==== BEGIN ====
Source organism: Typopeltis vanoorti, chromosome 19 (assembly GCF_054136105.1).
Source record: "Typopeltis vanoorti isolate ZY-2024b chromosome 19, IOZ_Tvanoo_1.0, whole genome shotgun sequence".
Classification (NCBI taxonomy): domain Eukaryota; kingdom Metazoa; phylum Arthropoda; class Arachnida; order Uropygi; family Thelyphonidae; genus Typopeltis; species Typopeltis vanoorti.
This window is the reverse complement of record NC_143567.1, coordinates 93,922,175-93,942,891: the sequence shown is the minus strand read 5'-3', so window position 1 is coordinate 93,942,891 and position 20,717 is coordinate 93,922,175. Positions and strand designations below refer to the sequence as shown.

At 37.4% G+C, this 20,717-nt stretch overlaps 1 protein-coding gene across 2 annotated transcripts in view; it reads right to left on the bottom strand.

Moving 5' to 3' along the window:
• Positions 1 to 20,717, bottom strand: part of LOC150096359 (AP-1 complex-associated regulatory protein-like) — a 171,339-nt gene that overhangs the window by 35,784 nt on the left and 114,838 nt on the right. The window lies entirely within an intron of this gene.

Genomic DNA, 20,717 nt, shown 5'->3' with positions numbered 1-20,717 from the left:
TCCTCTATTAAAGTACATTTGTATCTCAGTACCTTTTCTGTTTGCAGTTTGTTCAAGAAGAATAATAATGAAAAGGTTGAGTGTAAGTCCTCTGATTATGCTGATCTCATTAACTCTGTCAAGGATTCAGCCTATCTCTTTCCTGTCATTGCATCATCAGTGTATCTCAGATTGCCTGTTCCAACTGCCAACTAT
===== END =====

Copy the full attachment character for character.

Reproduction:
Source organism: Typopeltis vanoorti, chromosome 19 (assembly GCF_054136105.1).
Source record: "Typopeltis vanoorti isolate ZY-2024b chromosome 19, IOZ_Tvanoo_1.0, whole genome shotgun sequence".
Classification (NCBI taxonomy): domain Eukaryota; kingdom Metazoa; phylum Arthropoda; class Arachnida; order Uropygi; family Thelyphonidae; genus Typopeltis; species Typopeltis vanoorti.
This window is the reverse complement of record NC_143567.1, coordinates 93,922,175-93,942,891: the sequence shown is the minus strand read 5'-3', so window position 1 is coordinate 93,942,891 and position 20,717 is coordinate 93,922,175. Positions and strand designations below refer to the sequence as shown.

At 37.4% G+C, this 20,717-nt stretch overlaps 1 protein-coding gene across 2 annotated transcripts in view; it reads right to left on the bottom strand.

Moving 5' to 3' along the window:
• Positions 1 to 20,717, bottom strand: part of LOC150096359 (AP-1 complex-associated regulatory protein-like) — a 171,339-nt gene that overhangs the window by 35,784 nt on the left and 114,838 nt on the right. The window lies entirely within an intron of this gene.

Genomic DNA, 20,717 nt, shown 5'->3' with positions numbered 1-20,717 from the left:
TCCTCTATTAAAGTACATTTGTATCTCAGTACCTTTTCTGTTTGCAGTTTGTTCAAGAAGAATAATAATGAAAAGGTTGAGTGTAAGTCCTCTGATTATGCTGATCTCATTAACTCTGTCAAGGATTCAGCCTATCTCTTTCCTGTCATTGCATCATCAGTGTATCTCAGATTGCCTGTTCCAACTGCCAACTAT